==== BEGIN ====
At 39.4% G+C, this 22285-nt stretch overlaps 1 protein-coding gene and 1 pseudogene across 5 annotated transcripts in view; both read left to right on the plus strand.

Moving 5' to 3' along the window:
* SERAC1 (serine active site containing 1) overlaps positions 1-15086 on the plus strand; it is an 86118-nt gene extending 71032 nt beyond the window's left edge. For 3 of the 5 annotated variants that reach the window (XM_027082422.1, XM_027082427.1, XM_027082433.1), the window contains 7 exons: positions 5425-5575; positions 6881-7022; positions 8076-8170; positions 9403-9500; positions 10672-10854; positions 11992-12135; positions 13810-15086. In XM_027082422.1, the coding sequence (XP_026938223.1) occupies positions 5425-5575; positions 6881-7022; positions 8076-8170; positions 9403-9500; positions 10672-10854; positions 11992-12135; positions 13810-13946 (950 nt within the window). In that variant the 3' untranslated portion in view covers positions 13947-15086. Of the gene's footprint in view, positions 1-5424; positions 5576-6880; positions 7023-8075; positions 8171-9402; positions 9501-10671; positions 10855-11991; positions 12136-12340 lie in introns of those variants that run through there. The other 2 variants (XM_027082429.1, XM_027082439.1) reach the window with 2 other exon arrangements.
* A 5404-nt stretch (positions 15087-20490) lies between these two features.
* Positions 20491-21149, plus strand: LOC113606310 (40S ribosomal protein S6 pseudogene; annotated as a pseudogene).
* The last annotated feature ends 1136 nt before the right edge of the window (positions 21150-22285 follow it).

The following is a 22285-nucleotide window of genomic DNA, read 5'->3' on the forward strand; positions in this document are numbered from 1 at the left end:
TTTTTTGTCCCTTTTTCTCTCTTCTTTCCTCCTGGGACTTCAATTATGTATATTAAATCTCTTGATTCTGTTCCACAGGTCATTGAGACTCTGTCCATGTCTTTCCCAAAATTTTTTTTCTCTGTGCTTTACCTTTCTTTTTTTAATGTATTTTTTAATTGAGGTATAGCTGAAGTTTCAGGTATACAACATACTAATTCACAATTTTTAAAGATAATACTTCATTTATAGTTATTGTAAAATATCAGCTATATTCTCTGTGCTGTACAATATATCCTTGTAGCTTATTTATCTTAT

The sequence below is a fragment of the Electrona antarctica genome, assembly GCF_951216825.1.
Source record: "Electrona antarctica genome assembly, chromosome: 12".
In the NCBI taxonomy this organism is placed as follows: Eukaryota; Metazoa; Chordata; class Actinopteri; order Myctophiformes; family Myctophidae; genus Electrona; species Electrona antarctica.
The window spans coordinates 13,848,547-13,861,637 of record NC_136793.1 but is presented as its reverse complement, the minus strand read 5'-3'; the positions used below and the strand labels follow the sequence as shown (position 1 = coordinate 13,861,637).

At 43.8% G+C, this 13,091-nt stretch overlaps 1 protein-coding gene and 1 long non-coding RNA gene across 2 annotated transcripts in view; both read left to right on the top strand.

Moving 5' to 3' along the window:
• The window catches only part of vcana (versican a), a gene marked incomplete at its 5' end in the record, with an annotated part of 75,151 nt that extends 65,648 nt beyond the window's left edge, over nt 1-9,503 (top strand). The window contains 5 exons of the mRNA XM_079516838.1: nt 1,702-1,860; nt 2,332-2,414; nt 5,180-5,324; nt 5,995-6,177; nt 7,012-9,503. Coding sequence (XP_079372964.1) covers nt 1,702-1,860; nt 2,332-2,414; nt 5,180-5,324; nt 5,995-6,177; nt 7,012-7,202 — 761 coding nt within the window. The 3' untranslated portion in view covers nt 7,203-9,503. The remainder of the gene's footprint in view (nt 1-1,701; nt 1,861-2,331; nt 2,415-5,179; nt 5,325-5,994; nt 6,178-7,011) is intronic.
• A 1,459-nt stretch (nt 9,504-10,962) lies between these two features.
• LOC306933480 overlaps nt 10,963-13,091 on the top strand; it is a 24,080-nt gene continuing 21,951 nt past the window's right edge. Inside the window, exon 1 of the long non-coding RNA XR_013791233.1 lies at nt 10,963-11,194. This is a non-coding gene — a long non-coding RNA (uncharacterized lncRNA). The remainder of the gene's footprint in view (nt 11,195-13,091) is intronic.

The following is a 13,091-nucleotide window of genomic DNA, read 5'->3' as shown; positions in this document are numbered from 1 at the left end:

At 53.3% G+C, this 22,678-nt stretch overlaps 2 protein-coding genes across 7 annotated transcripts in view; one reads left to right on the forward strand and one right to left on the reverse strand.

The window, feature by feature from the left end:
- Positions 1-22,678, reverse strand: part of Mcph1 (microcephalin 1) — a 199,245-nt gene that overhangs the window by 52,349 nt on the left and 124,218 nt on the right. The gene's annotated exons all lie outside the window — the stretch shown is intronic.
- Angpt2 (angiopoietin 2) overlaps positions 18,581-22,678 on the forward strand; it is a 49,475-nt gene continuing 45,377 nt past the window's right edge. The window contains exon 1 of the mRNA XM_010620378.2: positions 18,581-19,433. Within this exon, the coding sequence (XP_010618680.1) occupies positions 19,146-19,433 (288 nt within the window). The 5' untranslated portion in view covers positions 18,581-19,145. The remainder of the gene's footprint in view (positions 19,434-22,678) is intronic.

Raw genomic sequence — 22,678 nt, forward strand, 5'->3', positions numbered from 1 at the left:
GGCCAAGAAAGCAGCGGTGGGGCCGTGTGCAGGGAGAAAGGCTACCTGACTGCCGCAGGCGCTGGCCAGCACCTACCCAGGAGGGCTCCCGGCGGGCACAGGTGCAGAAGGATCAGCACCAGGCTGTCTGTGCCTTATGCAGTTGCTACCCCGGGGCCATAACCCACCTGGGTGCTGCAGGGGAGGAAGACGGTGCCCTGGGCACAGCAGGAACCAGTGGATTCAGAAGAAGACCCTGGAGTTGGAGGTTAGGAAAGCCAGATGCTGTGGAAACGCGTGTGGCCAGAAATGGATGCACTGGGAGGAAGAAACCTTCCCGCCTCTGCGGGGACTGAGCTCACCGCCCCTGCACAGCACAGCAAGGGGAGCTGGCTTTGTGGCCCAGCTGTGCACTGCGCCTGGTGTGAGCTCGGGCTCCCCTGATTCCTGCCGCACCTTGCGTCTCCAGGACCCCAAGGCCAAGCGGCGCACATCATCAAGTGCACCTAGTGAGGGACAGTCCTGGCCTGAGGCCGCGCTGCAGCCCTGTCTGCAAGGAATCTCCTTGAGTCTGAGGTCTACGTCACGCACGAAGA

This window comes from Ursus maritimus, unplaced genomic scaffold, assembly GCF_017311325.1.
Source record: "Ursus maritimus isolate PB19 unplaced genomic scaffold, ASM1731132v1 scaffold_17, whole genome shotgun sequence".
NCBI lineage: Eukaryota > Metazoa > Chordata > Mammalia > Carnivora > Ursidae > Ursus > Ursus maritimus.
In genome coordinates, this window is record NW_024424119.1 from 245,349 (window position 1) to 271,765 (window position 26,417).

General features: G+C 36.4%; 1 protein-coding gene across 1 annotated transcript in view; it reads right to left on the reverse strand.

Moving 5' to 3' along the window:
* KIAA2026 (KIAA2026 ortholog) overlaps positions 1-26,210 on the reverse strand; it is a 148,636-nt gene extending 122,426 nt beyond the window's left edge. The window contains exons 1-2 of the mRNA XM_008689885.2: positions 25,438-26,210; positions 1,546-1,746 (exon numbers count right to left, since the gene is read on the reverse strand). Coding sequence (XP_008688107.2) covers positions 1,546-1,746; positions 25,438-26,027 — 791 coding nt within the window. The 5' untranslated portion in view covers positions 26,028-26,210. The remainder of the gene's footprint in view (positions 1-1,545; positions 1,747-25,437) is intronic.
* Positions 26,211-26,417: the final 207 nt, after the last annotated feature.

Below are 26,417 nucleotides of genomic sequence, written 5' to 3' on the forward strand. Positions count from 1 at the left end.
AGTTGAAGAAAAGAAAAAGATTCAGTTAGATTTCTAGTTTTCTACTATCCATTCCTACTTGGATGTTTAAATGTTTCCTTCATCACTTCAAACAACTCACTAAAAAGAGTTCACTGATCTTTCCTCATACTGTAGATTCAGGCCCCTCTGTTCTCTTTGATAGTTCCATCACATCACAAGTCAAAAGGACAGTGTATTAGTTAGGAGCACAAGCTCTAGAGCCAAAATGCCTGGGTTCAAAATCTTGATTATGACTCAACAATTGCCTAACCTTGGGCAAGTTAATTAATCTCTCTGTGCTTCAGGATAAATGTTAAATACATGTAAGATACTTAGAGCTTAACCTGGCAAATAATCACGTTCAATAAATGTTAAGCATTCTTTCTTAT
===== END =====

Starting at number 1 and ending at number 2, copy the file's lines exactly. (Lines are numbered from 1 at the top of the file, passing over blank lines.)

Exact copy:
At 39.4% G+C, this 22285-nt stretch overlaps 1 protein-coding gene and 1 pseudogene across 5 annotated transcripts in view; both read left to right on the plus strand.

Moving 5' to 3' along the window: